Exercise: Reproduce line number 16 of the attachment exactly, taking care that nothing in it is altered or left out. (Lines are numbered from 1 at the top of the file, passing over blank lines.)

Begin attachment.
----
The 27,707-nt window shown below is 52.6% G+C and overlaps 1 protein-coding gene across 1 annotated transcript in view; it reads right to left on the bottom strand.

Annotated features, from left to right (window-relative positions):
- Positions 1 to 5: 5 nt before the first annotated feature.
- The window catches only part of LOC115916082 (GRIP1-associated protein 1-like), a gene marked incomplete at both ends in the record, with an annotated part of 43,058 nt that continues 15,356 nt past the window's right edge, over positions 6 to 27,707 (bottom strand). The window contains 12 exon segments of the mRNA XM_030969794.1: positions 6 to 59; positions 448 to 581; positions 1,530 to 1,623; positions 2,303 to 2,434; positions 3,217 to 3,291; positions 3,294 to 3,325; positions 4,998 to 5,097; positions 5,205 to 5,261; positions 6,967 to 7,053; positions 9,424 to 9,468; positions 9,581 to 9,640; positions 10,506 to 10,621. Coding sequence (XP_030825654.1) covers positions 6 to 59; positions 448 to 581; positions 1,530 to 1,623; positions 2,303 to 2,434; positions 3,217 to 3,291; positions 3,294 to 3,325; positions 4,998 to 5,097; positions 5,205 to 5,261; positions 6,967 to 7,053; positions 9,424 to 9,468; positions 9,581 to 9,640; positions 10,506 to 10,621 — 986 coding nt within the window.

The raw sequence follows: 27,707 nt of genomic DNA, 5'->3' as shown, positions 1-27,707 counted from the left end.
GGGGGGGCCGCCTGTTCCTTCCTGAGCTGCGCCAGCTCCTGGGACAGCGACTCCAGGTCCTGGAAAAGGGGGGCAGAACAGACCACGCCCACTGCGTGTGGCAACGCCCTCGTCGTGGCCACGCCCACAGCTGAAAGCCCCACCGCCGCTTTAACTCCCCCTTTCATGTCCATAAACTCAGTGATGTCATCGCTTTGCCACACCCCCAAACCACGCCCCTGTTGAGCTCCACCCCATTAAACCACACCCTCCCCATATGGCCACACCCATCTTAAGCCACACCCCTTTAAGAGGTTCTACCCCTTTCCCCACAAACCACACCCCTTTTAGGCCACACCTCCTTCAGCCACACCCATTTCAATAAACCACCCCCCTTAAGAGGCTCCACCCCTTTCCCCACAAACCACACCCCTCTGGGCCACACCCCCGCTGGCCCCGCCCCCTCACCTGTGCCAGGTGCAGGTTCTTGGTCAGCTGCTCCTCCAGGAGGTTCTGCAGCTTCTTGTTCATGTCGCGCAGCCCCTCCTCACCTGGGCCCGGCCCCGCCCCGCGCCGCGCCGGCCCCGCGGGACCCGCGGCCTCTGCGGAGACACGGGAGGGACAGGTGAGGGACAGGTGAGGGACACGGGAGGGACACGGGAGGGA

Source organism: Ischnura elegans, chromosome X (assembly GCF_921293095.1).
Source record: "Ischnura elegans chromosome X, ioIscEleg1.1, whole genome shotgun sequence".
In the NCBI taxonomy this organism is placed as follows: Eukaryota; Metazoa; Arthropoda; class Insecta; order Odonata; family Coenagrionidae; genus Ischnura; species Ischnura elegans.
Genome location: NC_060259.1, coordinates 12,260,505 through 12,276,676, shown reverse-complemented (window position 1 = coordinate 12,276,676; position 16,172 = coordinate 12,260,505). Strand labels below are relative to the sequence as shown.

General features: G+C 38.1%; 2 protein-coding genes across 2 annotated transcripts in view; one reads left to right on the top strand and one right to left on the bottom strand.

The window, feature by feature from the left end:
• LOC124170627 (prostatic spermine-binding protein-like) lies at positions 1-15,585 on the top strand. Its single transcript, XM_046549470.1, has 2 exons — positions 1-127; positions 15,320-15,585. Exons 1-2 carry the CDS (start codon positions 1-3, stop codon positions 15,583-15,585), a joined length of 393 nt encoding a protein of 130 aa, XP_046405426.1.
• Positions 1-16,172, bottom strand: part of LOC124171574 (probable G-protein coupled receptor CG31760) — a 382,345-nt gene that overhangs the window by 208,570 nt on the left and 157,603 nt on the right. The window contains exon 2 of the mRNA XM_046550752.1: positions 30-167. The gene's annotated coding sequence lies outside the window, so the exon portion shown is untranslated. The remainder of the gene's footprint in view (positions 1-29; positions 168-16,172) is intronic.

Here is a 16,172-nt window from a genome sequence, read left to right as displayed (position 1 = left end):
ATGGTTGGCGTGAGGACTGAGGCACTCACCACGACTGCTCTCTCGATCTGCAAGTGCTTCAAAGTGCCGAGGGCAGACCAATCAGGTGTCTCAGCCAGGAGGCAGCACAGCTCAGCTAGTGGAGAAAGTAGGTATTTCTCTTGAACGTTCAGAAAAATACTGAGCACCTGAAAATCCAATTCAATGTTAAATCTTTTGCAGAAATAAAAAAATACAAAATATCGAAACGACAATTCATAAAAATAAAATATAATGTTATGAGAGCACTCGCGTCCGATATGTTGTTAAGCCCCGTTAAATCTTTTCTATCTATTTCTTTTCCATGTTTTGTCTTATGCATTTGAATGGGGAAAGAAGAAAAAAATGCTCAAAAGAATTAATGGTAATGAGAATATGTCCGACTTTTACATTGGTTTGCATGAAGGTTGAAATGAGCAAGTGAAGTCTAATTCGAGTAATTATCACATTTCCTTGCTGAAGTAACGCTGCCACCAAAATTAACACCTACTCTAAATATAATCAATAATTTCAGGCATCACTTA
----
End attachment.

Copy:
ATGGTTGGCGTGAGGACTGAGGCACTCACCACGACTGCTCTCTCGATCTGCAAGTGCTTCAAAGTGCCGAGGGCAGACCAATCAGGTGTCTCAGCCAGGAGGCAGCACAGCTCAGCTAGTGGAGAAAGTAGGTATTTCTCTTGAACGTTCAGAAAAATACTGAGCACCTGAAAATCCAATTCAATGTTAAATCTTTTGCAGAAATAAAAAAATACAAAATATCGAAACGACAATTCATAAAAATAAAATATAATGTTATGAGAGCACTCGCGTCCGATATGTTGTTAAGCCCCGTTAAATCTTTTCTATCTATTTCTTTTCCATGTTTTGTCTTATGCATTTGAATGGGGAAAGAAGAAAAAAATGCTCAAAAGAATTAATGGTAATGAGAATATGTCCGACTTTTACATTGGTTTGCATGAAGGTTGAAATGAGCAAGTGAAGTCTAATTCGAGTAATTATCACATTTCCTTGCTGAAGTAACGCTGCCACCAAAATTAACACCTACTCTAAATATAATCAATAATTTCAGGCATCACTTA